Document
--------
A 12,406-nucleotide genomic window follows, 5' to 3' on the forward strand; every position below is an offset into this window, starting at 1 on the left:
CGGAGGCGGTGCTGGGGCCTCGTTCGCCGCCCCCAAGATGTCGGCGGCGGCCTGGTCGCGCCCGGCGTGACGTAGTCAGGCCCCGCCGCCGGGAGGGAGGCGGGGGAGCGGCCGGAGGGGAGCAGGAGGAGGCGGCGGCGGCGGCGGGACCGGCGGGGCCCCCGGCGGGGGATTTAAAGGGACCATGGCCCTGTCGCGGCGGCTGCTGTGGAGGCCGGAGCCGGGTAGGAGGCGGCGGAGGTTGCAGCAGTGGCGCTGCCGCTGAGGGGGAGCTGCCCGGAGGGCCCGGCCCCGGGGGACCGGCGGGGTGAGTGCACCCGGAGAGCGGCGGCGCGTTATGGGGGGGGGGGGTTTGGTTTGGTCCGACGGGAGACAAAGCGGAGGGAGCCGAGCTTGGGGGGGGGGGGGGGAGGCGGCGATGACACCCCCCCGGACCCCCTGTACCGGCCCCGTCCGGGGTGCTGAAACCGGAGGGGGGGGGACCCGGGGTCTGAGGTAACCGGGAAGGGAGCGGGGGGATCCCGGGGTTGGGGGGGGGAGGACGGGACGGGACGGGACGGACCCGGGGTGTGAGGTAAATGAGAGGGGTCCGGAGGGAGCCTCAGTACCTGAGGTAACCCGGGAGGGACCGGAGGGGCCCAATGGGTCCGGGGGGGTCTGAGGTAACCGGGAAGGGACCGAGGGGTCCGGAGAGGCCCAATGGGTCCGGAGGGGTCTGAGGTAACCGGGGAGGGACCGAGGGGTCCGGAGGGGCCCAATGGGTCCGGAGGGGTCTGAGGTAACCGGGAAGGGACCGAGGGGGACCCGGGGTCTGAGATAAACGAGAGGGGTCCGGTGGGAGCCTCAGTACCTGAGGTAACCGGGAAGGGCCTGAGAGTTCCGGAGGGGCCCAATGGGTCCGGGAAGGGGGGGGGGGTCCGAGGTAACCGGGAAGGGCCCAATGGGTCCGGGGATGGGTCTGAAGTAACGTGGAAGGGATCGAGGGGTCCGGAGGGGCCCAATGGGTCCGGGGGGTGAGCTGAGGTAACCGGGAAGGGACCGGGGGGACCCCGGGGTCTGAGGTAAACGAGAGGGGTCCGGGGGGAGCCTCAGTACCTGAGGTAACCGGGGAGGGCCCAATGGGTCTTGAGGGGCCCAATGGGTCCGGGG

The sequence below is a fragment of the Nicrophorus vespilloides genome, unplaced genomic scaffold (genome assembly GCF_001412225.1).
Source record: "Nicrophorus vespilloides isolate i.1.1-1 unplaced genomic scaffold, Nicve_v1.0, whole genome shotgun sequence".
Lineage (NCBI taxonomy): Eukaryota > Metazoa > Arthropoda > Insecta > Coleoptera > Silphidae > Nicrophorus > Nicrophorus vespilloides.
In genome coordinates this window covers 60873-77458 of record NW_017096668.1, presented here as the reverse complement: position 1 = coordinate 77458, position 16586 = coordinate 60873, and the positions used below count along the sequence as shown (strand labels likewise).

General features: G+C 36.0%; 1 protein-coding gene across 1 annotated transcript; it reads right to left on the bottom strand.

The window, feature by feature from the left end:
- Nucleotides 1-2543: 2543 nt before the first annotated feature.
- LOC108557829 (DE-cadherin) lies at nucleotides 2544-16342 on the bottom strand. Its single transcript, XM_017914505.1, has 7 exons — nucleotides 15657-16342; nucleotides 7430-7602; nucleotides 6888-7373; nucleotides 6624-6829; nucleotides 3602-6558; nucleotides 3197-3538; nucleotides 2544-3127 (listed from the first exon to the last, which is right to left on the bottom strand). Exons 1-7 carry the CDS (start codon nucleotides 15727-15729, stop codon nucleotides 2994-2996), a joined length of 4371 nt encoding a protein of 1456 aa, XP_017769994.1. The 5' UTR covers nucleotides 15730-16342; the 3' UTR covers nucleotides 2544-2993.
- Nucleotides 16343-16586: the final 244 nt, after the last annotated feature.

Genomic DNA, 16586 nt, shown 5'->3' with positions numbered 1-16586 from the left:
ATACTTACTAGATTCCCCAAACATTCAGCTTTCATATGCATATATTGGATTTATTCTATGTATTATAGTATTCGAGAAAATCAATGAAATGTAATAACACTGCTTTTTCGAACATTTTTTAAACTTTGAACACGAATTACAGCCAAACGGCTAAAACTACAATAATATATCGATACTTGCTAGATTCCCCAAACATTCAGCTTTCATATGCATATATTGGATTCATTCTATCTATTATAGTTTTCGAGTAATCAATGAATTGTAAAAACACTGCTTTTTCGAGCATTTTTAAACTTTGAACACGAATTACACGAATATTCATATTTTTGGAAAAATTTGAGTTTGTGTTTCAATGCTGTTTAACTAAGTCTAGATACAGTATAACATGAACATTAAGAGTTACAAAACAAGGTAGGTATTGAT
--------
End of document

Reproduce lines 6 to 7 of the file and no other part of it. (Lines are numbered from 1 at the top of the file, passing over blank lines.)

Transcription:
In genome coordinates this window covers 60873-77458 of record NW_017096668.1, presented here as the reverse complement: position 1 = coordinate 77458, position 16586 = coordinate 60873, and the positions used below count along the sequence as shown (strand labels likewise).

General features: G+C 36.0%; 1 protein-coding gene across 1 annotated transcript; it reads right to left on the bottom strand.